The psychopath does feel powerful when he lies. The lies are his source of power to manipulate another person’s reality. I propose however, that the delight a psychopath feels is from playing the game because his boredom is temporarily relieved. The game always involves lies and deception in the pursuit of some objective and it focuses him like a predator focused on its prey. This focus gives him pleasure. It’s the thrill of the chase that makes him feel alive.
Dr. Eckman’s research centered on face and body language. It’s my understanding that his description of “duper’s delight” was related to his observation of a fleeting smile, a “micro-expression” that appeared on some liar’s faces as they were attempting to manipulate another with lies. To Dr. Eckman, this expression seemed inappropriate for the situation.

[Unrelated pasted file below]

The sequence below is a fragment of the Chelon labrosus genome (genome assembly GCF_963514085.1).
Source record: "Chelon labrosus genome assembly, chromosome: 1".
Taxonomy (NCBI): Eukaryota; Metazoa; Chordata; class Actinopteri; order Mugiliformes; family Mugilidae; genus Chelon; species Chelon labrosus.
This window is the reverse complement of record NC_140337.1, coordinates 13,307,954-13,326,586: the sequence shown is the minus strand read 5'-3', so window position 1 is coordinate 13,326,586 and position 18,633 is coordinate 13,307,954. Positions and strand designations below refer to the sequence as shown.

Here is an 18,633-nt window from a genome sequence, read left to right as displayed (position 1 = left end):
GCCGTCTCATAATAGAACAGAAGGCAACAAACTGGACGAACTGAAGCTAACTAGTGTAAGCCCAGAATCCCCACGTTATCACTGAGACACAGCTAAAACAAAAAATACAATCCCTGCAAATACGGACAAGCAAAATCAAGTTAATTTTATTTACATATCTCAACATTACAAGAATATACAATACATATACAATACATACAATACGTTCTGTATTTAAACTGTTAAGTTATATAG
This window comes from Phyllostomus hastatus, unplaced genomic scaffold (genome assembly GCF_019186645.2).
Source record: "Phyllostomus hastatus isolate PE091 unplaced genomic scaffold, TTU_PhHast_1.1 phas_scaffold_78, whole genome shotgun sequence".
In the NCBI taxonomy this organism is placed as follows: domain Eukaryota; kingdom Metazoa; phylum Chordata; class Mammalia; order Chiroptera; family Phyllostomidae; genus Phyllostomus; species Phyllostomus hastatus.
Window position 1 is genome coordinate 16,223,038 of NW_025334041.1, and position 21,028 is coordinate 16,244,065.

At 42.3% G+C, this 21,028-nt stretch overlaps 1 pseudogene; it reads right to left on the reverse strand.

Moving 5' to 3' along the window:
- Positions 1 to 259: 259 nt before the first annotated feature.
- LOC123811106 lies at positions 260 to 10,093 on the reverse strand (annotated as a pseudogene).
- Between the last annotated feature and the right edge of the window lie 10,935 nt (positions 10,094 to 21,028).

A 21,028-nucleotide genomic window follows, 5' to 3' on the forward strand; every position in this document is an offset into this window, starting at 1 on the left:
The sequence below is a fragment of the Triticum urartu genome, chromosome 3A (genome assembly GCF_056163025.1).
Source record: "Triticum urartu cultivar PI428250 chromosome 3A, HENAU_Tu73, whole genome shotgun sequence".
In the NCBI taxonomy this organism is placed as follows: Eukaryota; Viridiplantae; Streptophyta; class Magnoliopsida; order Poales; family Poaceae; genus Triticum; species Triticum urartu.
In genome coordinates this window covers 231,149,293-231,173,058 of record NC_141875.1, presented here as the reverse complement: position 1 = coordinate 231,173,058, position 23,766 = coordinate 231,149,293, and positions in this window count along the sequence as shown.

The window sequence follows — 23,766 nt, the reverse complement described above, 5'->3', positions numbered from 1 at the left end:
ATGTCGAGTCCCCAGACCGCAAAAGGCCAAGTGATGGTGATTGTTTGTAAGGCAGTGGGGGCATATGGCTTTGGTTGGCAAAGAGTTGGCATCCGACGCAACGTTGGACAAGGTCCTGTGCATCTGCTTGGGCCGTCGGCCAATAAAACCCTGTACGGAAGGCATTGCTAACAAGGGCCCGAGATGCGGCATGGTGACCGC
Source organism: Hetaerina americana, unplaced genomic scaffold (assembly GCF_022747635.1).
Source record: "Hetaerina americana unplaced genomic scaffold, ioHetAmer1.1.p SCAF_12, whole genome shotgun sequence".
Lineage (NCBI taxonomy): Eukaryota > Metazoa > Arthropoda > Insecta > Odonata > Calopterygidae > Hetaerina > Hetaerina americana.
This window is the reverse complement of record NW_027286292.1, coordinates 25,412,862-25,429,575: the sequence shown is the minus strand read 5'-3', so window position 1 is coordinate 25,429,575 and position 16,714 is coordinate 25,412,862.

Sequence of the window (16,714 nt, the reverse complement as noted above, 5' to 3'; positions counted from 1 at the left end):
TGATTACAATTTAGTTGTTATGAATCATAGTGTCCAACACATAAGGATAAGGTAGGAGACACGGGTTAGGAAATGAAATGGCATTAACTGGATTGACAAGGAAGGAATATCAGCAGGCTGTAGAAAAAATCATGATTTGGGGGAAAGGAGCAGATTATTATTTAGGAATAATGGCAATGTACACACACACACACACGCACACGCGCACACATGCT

We’ve all known people who laugh when they’re nervous. Perhaps the laughing is “bypassed anxiety” similar to the “bypassed shame” of narcissism. The psychopath’s game, when the stakes are raised, might induce him to smile or laugh to relieve the unacknowledged stress.
It’s possible that these micro-expressions may be a fleeting, bypassed, nervous reaction in the psychopath as the game ramps up. That would fit with their tendency to bypass emotions.
On the other hand, I have witnessed a psychopath go from raging mad and abusive to suddenly grinning from ear to ear when he thought he was about to win the game. It was one of the most demonic expressions I had ever seen and I can’t begin to imagine what evil blood lust he might have been feeling at that moment.« Back to Glossary Index